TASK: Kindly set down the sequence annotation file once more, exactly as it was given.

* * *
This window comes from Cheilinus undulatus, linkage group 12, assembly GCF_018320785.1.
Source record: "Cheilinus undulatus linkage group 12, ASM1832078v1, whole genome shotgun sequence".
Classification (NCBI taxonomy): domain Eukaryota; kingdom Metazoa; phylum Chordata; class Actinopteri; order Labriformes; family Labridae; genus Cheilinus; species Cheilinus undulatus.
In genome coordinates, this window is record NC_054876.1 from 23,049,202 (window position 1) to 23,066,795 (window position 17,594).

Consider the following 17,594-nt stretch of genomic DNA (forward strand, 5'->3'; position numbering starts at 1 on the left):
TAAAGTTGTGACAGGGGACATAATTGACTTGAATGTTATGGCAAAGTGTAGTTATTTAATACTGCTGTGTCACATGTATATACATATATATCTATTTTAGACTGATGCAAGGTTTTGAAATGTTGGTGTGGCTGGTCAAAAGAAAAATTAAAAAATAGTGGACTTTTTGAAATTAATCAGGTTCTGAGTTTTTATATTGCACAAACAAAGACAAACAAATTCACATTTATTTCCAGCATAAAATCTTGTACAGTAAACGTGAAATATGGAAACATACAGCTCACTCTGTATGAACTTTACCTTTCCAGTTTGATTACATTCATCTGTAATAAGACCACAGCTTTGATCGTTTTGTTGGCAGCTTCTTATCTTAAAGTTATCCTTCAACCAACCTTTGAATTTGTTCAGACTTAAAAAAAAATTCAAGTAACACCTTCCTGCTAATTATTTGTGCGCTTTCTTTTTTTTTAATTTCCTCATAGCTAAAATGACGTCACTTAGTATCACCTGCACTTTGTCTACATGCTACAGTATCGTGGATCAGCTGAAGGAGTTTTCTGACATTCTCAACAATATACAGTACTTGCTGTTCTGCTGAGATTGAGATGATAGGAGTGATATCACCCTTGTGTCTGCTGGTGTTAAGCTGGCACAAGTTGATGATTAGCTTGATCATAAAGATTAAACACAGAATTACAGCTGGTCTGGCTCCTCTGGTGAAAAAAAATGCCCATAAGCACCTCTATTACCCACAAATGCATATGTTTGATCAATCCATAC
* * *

This window comes from Cheilinus undulatus, linkage group 12, assembly GCF_018320785.1.
Source record: "Cheilinus undulatus linkage group 12, ASM1832078v1, whole genome shotgun sequence".
Classification (NCBI taxonomy): domain Eukaryota; kingdom Metazoa; phylum Chordata; class Actinopteri; order Labriformes; family Labridae; genus Cheilinus; species Cheilinus undulatus.
In genome coordinates, this window is record NC_054876.1 from 23,049,202 (window position 1) to 23,066,795 (window position 17,594).

Consider the following 17,594-nt stretch of genomic DNA (forward strand, 5'->3'; position numbering starts at 1 on the left):
TAAAGTTGTGACAGGGGACATAATTGACTTGAATGTTATGGCAAAGTGTAGTTATTTAATACTGCTGTGTCACATGTATATACATATATATCTATTTTAGACTGATGCAAGGTTTTGAAATGTTGGTGTGGCTGGTCAAAAGAAAAATTAAAAAATAGTGGACTTTTTGAAATTAATCAGGTTCTGAGTTTTTATATTGCACAAACAAAGACAAACAAATTCACATTTATTTCCAGCATAAAATCTTGTACAGTAAACGTGAAATATGGAAACATACAGCTCACTCTGTATGAACTTTACCTTTCCAGTTTGATTACATTCATCTGTAATAAGACCACAGCTTTGATCGTTTTGTTGGCAGCTTCTTATCTTAAAGTTATCCTTCAACCAACCTTTGAATTTGTTCAGACTTAAAAAAAAATTCAAGTAACACCTTCCTGCTAATTATTTGTGCGCTTTCTTTTTTTTTAATTTCCTCATAGCTAAAATGACGTCACTTAGTATCACCTGCACTTTGTCTACATGCTACAGTATCGTGGATCAGCTGAAGGAGTTTTCTGACATTCTCAACAATATACAGTACTTGCTGTTCTGCTGAGATTGAGATGATAGGAGTGATATCACCCTTGTGTCTGCTGGTGTTAAGCTGGCACAAGTTGATGATTAGCTTGATCATAAAGATTAAACACAGAATTACAGCTGGTCTGGCTCCTCTGGTGAAAAAAAATGCCCATAAGCACCTCTATTACCCACAAATGCATATGTTTGATCAATCCATAC